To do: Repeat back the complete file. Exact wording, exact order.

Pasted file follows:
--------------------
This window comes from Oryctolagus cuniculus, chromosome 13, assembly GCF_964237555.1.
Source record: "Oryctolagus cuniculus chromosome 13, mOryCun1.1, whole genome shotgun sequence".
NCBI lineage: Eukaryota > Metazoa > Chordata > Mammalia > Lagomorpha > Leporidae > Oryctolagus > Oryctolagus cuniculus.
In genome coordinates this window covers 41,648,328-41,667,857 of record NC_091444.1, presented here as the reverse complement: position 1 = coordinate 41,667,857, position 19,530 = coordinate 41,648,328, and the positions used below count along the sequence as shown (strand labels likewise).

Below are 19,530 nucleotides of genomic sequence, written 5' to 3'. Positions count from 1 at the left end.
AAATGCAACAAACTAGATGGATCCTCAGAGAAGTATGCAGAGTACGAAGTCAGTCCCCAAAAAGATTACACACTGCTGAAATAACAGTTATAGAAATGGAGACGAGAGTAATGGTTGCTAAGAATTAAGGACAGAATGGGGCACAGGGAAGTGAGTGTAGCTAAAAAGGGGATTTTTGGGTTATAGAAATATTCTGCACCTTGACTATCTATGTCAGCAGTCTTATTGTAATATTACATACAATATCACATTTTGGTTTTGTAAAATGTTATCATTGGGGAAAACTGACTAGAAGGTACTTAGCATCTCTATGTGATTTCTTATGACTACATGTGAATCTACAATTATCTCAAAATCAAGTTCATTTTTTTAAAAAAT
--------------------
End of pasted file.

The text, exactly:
This window comes from Oryctolagus cuniculus, chromosome 13, assembly GCF_964237555.1.
Source record: "Oryctolagus cuniculus chromosome 13, mOryCun1.1, whole genome shotgun sequence".
NCBI lineage: Eukaryota > Metazoa > Chordata > Mammalia > Lagomorpha > Leporidae > Oryctolagus > Oryctolagus cuniculus.
In genome coordinates this window covers 41,648,328-41,667,857 of record NC_091444.1, presented here as the reverse complement: position 1 = coordinate 41,667,857, position 19,530 = coordinate 41,648,328, and the positions used below count along the sequence as shown (strand labels likewise).

Below are 19,530 nucleotides of genomic sequence, written 5' to 3'. Positions count from 1 at the left end.
AAATGCAACAAACTAGATGGATCCTCAGAGAAGTATGCAGAGTACGAAGTCAGTCCCCAAAAAGATTACACACTGCTGAAATAACAGTTATAGAAATGGAGACGAGAGTAATGGTTGCTAAGAATTAAGGACAGAATGGGGCACAGGGAAGTGAGTGTAGCTAAAAAGGGGATTTTTGGGTTATAGAAATATTCTGCACCTTGACTATCTATGTCAGCAGTCTTATTGTAATATTACATACAATATCACATTTTGGTTTTGTAAAATGTTATCATTGGGGAAAACTGACTAGAAGGTACTTAGCATCTCTATGTGATTTCTTATGACTACATGTGAATCTACAATTATCTCAAAATCAAGTTCATTTTTTTAAAAAAT